Market Places

I am sharing these photos from a couple of trips I made to Taiwan with Wen-Ling. They are of a market place in the town of Sijhih, just east of Taipei. This market might be my favorite place in Taiwan.

Every morning vendors set up in an alley about a half mile from my mother-in-law’s home. They sell every type of food imaginable, from baked goods to fresh vegetables to freshly caught fish.

“Fresh-caught” isn’t a marketing phrase. The photo showing the fish with their tails tied to their gill-flaps is about more than just presentation. It is also to prevent these live fish from flopping off the table. The shrimp you buy are still moving, too.

Vegetables are all local. There is one garden/farm just around the corner from the market, next to a laundromat, in the middle of the city. It occupies maybe a half acre, but probably less. Lying in a ravine, all sorts of vegetables are grown there, along with tropical fruits like mango, papaya and some trees I don’t recognize. Other nearby farms also provide produce.

Along with the produce, vendors sell shoes and clothing, toiletries, and knick-knacks. The vending is all done between the hours of about 6 am and noon. By one o’clock it has reverted to a residential area. The vendors are basically setting up in the entrance ways to homes. Most homes in the city occupy three to four floors. The ground floor typically has a garage-like front with a living-room behind it. Bedrooms are usually on the third and fourth floors. The kitchen will also be found on the first or second floor.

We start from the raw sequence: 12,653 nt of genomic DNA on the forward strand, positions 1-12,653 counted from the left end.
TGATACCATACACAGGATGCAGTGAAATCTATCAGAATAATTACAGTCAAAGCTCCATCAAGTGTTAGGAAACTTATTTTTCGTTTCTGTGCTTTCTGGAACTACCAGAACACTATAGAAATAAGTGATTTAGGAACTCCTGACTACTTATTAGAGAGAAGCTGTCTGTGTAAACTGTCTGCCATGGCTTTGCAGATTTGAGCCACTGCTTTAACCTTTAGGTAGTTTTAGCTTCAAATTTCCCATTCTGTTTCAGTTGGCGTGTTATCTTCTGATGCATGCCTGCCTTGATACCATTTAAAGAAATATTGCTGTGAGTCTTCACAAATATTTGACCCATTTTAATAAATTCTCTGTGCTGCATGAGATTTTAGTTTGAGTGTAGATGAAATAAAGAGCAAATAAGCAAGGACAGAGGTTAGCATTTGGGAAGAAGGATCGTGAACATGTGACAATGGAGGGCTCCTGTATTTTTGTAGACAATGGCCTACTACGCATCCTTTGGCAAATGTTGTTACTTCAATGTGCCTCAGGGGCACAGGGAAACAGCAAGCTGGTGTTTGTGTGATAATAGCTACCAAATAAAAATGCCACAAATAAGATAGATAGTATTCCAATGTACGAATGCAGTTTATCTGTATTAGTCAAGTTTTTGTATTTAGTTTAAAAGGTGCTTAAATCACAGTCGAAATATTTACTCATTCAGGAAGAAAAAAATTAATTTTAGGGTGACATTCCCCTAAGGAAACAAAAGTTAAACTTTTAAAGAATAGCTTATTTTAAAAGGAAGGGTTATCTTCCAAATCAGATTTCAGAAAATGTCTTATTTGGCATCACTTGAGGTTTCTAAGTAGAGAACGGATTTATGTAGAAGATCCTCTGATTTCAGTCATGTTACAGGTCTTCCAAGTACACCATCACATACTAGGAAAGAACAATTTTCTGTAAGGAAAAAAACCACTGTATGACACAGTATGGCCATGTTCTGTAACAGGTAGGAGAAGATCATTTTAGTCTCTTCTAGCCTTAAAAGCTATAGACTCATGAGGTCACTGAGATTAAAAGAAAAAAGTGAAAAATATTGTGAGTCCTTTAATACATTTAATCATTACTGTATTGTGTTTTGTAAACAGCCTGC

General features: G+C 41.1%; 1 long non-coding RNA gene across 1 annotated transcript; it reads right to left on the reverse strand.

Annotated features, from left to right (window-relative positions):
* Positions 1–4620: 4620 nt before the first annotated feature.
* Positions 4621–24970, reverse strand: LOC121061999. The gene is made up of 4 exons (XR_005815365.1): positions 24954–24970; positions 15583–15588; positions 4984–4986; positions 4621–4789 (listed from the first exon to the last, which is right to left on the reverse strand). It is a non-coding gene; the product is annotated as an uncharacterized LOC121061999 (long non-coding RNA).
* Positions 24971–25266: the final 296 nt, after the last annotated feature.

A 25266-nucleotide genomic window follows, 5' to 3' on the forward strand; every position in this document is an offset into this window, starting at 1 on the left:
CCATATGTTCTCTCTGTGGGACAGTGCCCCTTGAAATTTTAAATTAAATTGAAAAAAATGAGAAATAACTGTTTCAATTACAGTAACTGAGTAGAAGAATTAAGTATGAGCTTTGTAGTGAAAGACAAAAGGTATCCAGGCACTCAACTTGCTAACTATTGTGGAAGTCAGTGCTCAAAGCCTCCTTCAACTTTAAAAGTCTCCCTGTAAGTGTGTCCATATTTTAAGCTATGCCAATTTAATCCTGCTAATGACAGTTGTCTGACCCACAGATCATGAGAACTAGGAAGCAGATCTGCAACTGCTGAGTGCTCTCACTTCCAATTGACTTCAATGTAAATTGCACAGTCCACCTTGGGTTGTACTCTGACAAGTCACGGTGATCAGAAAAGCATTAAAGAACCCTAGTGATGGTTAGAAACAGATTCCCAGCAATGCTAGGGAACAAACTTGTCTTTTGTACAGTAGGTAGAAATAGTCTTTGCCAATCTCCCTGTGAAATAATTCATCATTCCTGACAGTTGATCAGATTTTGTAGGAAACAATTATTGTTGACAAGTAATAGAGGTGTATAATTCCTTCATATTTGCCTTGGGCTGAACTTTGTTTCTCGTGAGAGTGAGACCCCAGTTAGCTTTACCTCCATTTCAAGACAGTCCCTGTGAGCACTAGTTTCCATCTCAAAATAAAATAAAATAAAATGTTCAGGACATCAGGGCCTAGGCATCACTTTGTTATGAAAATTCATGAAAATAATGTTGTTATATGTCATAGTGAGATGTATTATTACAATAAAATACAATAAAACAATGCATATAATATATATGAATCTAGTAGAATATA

I love the intimacy of this market place, the way neighbors easily meet and mix. I don’t understand the local alliances, the politics, and the personal tensions that exist. I bought some pastries one morning and brought them back to my mother-in-law. She wanted to know who I had purchased them from. It turns out I bought them from a woman my mother-in-law doesn’t do business with. None-the-less, we did all share the food. Perhaps it would have tasted better if it had been prepared by my mother-in-law’s friend.

I share these photos to highlight the differences between the typical American corporate market place and the traditional Chinese market. The Chinese market sells local food. If we consider the notion of degrees of separation, the typical customer at a Chinese market is separated from the producer of the food by two or maybe three degrees. In other words, the vendor may be the farmer who grows the chickens or the vegetables. Or, she may be a middleman between the customer and the fisherman.

How many degrees of separation are there between the American customer and the farmer who produces our food? We have the people who work at the grocery store. There are truck drivers connecting the grocery with one or more wholesale buyers operating cold-storage warehouses. Then there are the farmers. It may be four or five degrees of separation.

In Taiwan much of the food is probably produced within a forty mile radius of where it is purchased. In the U.S. the radius is probably a thousand miles, maybe more. In fact, some of our food may even come from Taiwan!